'I can’t see the logistics working': Question mark over plans for LC students to attend school three days a week

'I can’t see the logistics working': Question mark over plans for LC students to attend school three days a week

Schools will remain closed for the rest of the month at least while Leaving Certificate students can attend three days per week.

There has been a mixed reaction to the announcement that schools will remain closed for the rest of the month at least, while Leaving Certificate students can attend three days per week.

A Cork Leaving Cert student has said that the decision was the right call from a “Covid-19 containment point of view”. However, Bishopstown Community School student, Cormac O’Mahony, told The Echo that academically it’s difficult to get real classwork done at home.

“Even with the masks and the disinfecting at the end of every class, it’s still better than not being in school and learning from home.

“It’s a lot harder to learn in a room on your laptop where you have three or four classes a day as opposed to nine, it just doesn’t feel as much like school as actually going in does so it’s hard to focus on the actual learning aspect of stuff,” he said.

However, principals, teachers and their representatives have questioned the logic of the plans.

Richard Terry, a history and maths teacher at St Colman’s College in Fermoy, questioned whether all Leaving Cert students would come into school, leaving teachers with two groups of students to cater for, those who attend school three days per week and those who may not feel safe going into a school environment.

Richard Terry, a history and maths teacher at St Colman’s College in Fermoy, questioned whether all Leaving Cert students would come into school, leaving teachers with two groups of students to cater for, those who attend school three days per week and those who may not feel safe going into a school environment.
Richard Terry, a history and maths teacher at St Colman’s College in Fermoy, questioned whether all Leaving Cert students would come into school, leaving teachers with two groups of students to cater for, those who attend school three days per week and those who may not feel safe going into a school environment.

He also questioned whether his 23 Leaving Cert maths students would remain in one classroom or would be split into two, and if so, questioned where the required additional teaching staff would come from.

“Putting 23 students and a teacher into a room, just because the rest of the school is empty doesn’t make that room any safer. I know keeping the rest of the school home minimises contact overall and helps reduce the R-number overall nationally but that’s at the cost of putting a very specific cohort at risk.

“If the classes are to be split, where are the teachers going to come from?” he questioned. He said taking teachers from the current body of staff would be a repeat of last year where focus remained on Leaving Cert students and other students’ teaching time was forgotten about.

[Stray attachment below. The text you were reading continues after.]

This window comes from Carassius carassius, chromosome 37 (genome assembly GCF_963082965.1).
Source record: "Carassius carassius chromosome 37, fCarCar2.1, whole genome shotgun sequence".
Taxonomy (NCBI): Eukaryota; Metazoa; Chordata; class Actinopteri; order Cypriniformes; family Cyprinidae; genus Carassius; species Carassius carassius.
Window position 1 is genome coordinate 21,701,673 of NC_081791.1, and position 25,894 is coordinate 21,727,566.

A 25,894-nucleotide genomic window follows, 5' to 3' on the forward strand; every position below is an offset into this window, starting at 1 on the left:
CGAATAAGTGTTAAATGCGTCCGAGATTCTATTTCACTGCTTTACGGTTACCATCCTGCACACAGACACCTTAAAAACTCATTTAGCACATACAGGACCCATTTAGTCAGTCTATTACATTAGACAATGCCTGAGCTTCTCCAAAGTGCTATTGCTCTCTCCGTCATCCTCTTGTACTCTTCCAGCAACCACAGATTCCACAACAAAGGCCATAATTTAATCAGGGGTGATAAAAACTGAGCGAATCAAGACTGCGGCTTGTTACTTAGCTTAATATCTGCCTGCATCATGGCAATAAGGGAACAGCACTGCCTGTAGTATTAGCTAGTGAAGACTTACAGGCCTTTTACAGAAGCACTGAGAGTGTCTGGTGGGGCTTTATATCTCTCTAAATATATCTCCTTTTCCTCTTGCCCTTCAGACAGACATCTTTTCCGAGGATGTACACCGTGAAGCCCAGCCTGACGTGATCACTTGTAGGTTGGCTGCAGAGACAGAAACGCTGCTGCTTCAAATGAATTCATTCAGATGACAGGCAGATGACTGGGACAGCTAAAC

Mr Terry also raised the issue that students, having been told they would return to school after the Christmas break, did not take home all of their school books and material required for online learning.

“The department should have had a bit more cop on back in December and said there’s a possibility we won’t reopen so prepare for that eventuality.

Coláiste Éamann Rís school principal Aaron Wolfe is also unsure how this new format will work in the coming weeks.

“A lot of pressure will fall on the principals to come up with new timetables in a very short period of time. It will be tough to get the students in and do five days of subjects over three days. Logistically it is going to be very challenging,” he said.

Mr Wolfe is perplexed as to how safe it is for teachers and students to continue meeting up on a daily basis given the huge rise in Covid-19 cases nationwide.

Coláiste Éamann Rís school principal Aaron Wolfe is also unsure how this new format will work in the coming weeks.
Coláiste Éamann Rís school principal Aaron Wolfe is also unsure how this new format will work in the coming weeks.

“By calling in sixth-year teachers there will still be an awful amount of teachers in the school. I don’t understand what the point is. Either we are in lockdown or we are not.

“This proposal will result in getting teachers and students out and about. The big risk is that 18-year-olds transmit the virus. They are the riskiest group to bring in,” he said.

Stephen Lynch, assistant principal in Douglas Community School, is also surprised at the decision to bring Leaving Cert students in for three days a week.

“If it is safe to have them in for three days, why not have them in for five days? Where is the duty of care for the staff?

“gr. Teachers are nervous as the risk is much higher in school.

Mr Lynch queried why the Department of Education didn’t have more alternative plans in case of a developing crisis with regards to the pandemic.

“What is most frustrating is why the department didn’t have a plan B, C or even a plan D back in August. There was no backup plan in place. We are still working off the same guidelines that were issued back in August when the daily numbers were very low. We are rushing into rash decisions,” he said.

ASTI president Ann Piggott said generally teachers are concerned with the Government’s decision.

“I am a bit perplexed as to why they have decided to open over the next few weeks for three days rather than waiting for a little longer and then perhaps opening for the full five days.

“A lot of teachers don’t seem too happy with the announcement. Bringing them in for three days each over the next few weeks doesn’t make much sense.”

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